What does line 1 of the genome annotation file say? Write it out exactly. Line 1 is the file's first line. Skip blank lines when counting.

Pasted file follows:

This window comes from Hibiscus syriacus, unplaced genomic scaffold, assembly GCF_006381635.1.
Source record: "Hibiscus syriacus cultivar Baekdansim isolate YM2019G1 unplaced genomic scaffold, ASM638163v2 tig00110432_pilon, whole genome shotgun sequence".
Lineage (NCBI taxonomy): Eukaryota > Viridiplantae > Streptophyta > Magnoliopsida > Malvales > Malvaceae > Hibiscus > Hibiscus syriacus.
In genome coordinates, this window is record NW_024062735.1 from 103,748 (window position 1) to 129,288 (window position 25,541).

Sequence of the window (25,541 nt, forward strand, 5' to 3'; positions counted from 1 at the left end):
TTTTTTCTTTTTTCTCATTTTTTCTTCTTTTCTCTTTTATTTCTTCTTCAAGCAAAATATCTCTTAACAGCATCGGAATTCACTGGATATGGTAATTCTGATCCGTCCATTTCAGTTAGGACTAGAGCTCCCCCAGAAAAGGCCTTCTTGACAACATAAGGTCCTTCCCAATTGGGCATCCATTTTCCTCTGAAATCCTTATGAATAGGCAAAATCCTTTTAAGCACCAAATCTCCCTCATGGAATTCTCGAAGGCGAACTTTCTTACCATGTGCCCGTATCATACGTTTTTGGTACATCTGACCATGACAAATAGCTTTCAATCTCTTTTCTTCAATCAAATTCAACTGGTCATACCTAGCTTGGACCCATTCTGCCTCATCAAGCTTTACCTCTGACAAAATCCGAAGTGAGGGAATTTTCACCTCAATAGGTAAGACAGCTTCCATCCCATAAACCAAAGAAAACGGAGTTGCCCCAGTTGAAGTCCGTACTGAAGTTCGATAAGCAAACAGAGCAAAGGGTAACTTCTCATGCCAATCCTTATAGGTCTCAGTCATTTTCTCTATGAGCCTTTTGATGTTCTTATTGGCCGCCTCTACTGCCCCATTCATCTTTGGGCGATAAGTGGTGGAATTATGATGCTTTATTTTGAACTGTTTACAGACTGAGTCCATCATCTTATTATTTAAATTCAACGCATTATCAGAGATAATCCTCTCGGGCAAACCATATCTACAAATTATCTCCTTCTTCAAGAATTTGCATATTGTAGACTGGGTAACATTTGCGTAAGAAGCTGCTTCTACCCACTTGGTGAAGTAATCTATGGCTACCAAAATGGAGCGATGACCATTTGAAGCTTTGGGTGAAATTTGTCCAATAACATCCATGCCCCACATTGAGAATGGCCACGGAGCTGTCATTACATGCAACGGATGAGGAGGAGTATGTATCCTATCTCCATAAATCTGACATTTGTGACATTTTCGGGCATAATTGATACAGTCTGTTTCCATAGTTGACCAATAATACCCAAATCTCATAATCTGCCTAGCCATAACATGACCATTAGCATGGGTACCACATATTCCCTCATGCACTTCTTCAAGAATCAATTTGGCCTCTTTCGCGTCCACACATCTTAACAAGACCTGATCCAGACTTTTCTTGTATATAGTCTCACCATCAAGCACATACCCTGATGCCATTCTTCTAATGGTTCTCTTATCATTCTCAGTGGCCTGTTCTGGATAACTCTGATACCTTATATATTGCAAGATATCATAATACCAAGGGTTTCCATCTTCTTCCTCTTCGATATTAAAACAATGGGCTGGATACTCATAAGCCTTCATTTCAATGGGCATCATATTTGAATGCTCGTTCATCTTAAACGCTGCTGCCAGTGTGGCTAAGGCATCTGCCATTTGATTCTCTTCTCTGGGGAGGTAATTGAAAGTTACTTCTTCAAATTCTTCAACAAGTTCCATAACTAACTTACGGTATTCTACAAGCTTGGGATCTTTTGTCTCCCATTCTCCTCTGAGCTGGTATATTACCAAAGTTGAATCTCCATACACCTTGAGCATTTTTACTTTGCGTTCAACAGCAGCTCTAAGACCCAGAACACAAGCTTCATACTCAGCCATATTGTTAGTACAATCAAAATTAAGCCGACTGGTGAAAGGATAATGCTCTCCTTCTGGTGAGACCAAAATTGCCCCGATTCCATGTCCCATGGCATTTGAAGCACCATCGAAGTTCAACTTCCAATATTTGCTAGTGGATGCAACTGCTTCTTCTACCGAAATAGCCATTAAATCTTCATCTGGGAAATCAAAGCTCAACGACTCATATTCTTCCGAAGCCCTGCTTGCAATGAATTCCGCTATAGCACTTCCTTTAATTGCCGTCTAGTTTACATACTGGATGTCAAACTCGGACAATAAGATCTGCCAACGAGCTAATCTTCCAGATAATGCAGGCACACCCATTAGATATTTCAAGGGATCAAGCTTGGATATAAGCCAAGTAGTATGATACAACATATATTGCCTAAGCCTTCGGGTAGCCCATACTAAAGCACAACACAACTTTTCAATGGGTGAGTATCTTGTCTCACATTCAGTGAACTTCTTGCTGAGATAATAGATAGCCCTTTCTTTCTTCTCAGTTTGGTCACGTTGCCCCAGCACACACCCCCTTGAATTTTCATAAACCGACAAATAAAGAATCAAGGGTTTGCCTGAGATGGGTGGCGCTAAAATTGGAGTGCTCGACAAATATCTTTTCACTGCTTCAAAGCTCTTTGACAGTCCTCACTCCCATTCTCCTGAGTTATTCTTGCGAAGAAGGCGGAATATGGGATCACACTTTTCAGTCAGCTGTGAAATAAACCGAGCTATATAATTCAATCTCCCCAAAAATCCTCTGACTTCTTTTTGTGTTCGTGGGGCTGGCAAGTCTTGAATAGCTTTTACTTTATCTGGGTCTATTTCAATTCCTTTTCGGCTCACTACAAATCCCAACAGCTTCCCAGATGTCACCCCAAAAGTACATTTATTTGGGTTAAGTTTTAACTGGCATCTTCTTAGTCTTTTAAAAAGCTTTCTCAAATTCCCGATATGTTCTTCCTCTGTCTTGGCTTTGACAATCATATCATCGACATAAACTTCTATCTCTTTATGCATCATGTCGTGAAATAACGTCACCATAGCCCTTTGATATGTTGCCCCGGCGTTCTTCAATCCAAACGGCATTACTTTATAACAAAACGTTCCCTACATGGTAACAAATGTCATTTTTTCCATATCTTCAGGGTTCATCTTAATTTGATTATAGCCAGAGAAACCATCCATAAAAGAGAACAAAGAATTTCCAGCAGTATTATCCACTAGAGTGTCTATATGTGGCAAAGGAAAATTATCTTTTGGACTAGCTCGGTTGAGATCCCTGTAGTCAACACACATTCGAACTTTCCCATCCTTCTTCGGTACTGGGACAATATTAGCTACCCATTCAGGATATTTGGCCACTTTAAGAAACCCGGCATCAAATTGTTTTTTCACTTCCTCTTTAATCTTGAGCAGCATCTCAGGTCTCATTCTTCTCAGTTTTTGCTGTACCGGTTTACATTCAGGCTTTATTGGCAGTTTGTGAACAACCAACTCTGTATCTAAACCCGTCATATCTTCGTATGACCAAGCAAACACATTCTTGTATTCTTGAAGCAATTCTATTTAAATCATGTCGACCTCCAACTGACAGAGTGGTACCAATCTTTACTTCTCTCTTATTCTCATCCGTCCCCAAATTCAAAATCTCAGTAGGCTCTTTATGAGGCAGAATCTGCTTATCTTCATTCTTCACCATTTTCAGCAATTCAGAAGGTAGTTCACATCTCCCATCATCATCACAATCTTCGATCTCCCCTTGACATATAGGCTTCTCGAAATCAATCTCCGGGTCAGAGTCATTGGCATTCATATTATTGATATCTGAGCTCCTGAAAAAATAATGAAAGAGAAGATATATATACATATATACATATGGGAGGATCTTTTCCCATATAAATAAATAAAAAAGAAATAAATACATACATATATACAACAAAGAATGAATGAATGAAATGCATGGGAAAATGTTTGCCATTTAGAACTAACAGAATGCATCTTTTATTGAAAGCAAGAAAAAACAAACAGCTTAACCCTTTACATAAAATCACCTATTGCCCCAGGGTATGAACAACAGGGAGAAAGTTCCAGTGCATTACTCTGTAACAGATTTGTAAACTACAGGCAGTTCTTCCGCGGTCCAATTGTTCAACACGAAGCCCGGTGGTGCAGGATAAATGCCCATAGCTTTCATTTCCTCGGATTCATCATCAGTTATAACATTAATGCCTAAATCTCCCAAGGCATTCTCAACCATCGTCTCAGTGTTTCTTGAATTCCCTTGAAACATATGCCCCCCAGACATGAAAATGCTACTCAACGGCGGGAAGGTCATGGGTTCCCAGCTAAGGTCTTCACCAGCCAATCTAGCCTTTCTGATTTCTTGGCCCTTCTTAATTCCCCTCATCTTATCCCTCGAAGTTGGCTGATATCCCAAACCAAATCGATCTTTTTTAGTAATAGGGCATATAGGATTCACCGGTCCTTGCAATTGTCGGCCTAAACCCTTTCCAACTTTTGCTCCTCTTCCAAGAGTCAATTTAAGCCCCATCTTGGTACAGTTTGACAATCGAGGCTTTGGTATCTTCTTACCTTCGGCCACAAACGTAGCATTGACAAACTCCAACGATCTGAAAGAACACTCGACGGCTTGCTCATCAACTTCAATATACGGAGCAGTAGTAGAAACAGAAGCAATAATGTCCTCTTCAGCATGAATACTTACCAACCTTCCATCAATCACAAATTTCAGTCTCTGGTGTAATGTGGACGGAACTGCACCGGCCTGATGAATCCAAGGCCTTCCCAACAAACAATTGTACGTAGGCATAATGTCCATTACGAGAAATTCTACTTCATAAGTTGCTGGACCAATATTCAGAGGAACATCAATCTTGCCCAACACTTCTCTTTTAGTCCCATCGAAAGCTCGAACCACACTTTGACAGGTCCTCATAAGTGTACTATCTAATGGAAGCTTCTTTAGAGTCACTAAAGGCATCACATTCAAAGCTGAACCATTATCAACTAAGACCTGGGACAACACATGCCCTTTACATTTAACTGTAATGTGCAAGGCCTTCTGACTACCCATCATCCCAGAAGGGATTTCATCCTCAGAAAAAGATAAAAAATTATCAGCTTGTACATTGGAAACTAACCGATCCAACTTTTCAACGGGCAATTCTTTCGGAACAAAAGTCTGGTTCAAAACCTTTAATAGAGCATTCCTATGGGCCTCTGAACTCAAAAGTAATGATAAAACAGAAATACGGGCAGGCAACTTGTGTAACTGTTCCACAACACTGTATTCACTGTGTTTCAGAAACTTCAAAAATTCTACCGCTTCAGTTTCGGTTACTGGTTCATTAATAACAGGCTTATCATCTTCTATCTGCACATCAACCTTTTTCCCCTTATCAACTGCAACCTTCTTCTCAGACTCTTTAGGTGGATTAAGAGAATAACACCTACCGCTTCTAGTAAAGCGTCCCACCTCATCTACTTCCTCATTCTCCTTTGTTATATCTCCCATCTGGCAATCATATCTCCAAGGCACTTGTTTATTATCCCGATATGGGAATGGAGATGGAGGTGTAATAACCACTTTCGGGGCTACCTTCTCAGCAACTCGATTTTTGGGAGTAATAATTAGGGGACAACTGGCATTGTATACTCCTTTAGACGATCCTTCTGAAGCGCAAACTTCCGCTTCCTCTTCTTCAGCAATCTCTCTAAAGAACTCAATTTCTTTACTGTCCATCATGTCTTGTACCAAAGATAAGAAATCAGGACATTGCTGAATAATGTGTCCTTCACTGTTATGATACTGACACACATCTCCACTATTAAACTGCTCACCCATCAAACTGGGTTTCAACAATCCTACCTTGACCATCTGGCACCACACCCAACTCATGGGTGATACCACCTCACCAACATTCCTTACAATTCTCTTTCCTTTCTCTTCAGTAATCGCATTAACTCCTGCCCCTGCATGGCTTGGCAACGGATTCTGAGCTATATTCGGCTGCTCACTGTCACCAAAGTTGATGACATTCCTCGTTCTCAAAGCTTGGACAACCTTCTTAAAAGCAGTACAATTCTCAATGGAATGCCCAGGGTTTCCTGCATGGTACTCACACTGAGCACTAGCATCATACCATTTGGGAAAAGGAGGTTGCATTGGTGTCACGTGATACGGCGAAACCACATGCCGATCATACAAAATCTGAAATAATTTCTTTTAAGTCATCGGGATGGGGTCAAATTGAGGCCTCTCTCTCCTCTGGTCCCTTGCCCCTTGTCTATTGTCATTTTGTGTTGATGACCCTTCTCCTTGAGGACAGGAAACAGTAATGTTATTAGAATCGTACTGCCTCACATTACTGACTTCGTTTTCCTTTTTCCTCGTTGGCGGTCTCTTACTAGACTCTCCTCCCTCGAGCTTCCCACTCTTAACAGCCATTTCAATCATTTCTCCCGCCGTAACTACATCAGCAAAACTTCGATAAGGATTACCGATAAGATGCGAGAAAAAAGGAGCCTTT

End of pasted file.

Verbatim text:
This window comes from Hibiscus syriacus, unplaced genomic scaffold, assembly GCF_006381635.1.